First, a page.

In the 1970s, I wanted to build a small resort in a mountainous coastal area of California. I thought the area was beautiful. I felt it would be good to build a little motel there, maybe with a hamburger-stand/cafe attached to it, and let other people see how wonderful this area - Big Sur - is. I joined forces with some friends, and we built our place, surmounting some rather perilous obstacles. I knew a man who was chairman of one of the world's largest hotel chains. He told me no one would ever come to stay "in the boonies" and pay $30 a night, which was our room rate then. He predicted failure for us. Sure enough, I needed to raise more capital after a while. But we were happily surprised that people kept showing up at our inn - we had stopped calling it a motel by then - and telling us it was beautiful. One magazine wrote, in what summed up my hopes: "[to be there] is to feel spiritually at peace with nature and the environment." No bank wanted to loan us the money we needed. I was introduced to Norton, a rich real-estate investor from New York. Norton said he'd invest the funds we needed. But in return, I had to sign papers that, it turned out, would give him ownership of our hotel if we didn't pay back the money precisely on time. The time to pay him arrived, and we didn't have the full amount. Norton said he was going to take over the hotel if we didn't have the money by the following Monday. It was Friday. I went up to my house overlooking the hotel. I couldn't sleep, so I read. I read all night, in fact, until Saturday morning.
That's when I started hearing things. Now, I'm a practical person in many ways, and I don't hear voices or anything like that. On the other hand, I'd certainly been praying for an answer as to what to do. I positively heard this voice. It kept telling me to drive at once to Santa Barbara, which was about 200 miles south of my home.
"Santa Barbara!?" I yelled to no one: "My hotel is about to be lost, and I'm supposed to drive to Santa Barbara?" I thought I needed to take another nap. But the voice was insistent. By then, I was sure there was someone in my house. I ran downstairs and grabbed a kitchen broom, to protect myself. Then I tiptoed all over the house: upstairs, downstairs, outside.
No one was there. Well, no one I could see. I'm just tired, I thought. I'll take that nap now. But I heard the voice again. It told me not to stop to pack a bag, but to grab a toothbrush, get in my car at once, and go. It really startled me, it seemed so real. But what still startles me, when I think about it, is that I got in my car and drove to Santa Barbara. Why? It just seemed the right thing to do. I knew exactly three people in Santa Barbara: a well-known educator, a big-shot businessman, and a young woman whose name I'd been given by a lady I'd met in Boston the year before. "Look up my pretty niece if you ever go to Santa Barbara," she said to me, and wrote down a telephone number. Since I didn't know the young woman, I thought I'd telephone her before calling on the two big shots I did know. She and her husband invited me to go out for lunch the next day, Sunday.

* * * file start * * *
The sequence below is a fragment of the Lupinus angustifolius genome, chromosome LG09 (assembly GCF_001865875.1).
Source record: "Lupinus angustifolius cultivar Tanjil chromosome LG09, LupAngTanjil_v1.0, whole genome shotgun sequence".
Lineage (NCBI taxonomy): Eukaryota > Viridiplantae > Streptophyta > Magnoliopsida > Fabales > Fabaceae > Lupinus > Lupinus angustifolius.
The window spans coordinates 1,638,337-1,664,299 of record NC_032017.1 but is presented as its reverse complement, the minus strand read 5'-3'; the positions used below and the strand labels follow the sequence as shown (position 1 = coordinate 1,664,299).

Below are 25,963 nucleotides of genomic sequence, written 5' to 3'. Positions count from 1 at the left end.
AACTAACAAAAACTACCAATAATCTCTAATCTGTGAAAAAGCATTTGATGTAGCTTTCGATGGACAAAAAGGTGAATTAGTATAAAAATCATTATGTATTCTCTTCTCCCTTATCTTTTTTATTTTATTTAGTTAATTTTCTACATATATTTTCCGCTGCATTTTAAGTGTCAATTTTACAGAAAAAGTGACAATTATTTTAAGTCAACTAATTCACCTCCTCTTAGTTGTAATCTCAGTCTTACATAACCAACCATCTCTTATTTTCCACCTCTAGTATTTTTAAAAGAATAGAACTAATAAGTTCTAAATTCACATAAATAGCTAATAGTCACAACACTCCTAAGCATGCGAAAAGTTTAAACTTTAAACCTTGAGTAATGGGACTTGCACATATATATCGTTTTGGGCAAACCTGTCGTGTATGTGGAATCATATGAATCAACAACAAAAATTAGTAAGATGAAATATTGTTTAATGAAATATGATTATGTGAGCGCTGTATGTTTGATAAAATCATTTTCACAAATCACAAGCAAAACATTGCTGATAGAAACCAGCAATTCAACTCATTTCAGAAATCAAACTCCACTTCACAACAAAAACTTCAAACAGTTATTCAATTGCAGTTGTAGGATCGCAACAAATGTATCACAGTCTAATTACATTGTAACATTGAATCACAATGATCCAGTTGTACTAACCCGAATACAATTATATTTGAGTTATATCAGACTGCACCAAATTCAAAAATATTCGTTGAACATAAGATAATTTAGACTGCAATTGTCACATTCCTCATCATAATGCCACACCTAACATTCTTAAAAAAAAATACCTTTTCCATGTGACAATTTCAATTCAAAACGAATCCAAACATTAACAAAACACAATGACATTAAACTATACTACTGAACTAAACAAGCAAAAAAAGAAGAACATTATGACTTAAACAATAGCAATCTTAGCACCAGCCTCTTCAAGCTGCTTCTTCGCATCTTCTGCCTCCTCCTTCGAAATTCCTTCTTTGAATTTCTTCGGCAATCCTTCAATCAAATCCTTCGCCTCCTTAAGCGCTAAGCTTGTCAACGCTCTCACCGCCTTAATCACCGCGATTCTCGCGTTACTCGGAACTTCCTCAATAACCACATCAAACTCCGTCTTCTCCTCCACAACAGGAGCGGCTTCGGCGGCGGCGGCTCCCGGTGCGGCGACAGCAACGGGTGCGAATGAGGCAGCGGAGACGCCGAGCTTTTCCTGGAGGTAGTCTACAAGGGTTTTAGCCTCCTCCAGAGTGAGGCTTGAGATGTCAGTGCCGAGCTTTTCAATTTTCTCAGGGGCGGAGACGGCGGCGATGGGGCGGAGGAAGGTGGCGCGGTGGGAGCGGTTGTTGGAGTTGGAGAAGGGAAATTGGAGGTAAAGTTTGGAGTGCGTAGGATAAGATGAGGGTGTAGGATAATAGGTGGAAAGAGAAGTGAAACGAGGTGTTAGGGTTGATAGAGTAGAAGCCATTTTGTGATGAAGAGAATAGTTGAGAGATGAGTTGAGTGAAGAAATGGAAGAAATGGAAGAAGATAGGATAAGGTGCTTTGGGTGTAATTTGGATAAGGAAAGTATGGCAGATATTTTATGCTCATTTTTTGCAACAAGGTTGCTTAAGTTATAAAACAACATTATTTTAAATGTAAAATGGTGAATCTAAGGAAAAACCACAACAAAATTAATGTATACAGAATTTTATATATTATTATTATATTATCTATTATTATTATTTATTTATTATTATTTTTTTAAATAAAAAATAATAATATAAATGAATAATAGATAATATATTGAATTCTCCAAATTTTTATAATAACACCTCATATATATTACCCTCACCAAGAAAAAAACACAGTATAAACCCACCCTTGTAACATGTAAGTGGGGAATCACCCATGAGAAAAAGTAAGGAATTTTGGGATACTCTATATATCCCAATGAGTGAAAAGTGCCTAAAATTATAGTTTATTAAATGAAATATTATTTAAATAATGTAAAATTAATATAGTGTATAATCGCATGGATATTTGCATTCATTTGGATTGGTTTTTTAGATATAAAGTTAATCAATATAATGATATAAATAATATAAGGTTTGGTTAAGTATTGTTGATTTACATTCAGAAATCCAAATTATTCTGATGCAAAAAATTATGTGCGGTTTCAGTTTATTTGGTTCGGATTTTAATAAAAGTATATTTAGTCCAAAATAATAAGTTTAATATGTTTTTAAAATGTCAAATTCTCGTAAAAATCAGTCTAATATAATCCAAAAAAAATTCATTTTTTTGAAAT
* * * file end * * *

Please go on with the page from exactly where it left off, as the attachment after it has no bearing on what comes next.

I remember I ate and ate. She said to me, on my second dessert, "You seem worried. Is everything all right?" I decided at once to tell them the full story. When I was through with my sad tale, she asked me how much I had to raise. It was an impossible fortune, well out of my reach. I saw her look at her husband and smile. A family trust had been retired, she explained, and they were looking for a new investment. The money they had was exactly the several hundred thousand dollars I needed. I ordered another dessert. The next morning, they drove up to my hotel, viewed it at once as a good investment, and at the end of the day wrote me a check. I told Norton he'd be paid off that week, and I could give him a deposit that same day. The hotel was saved, and though it's been very successful all these years - some even call it "famous" now - very few people ever believed my Santa Barbara story, even though it's the truth. ALL of these doubters would ask, however, why I'd grabbed a broom to protect me that day in my house. I said my mother, the shyest person I've ever known, had baked a pie one day while on a visit at my home. Some kind of big forest animal, she told me (I think it was a raccoon), had come to my kitchen door. It must have smelled the pie, which she'd set on the tile steps to cool. "What did you do, Mom?" I'd asked her. "Why, I just grabbed a broom, said 'Shoo!' and smacked him hard. He went away," she replied. A broom? I remember laughing. But when I thought I needed to arm myself, I didn't think of today's grievous weaponry. I remembered what my mother had done and grabbed a broom. I felt safe trusting my mother's advice. It was not unlike listening to, and then obeying, a voice I felt I should trust. It was my mother who originally taught me to do that, too.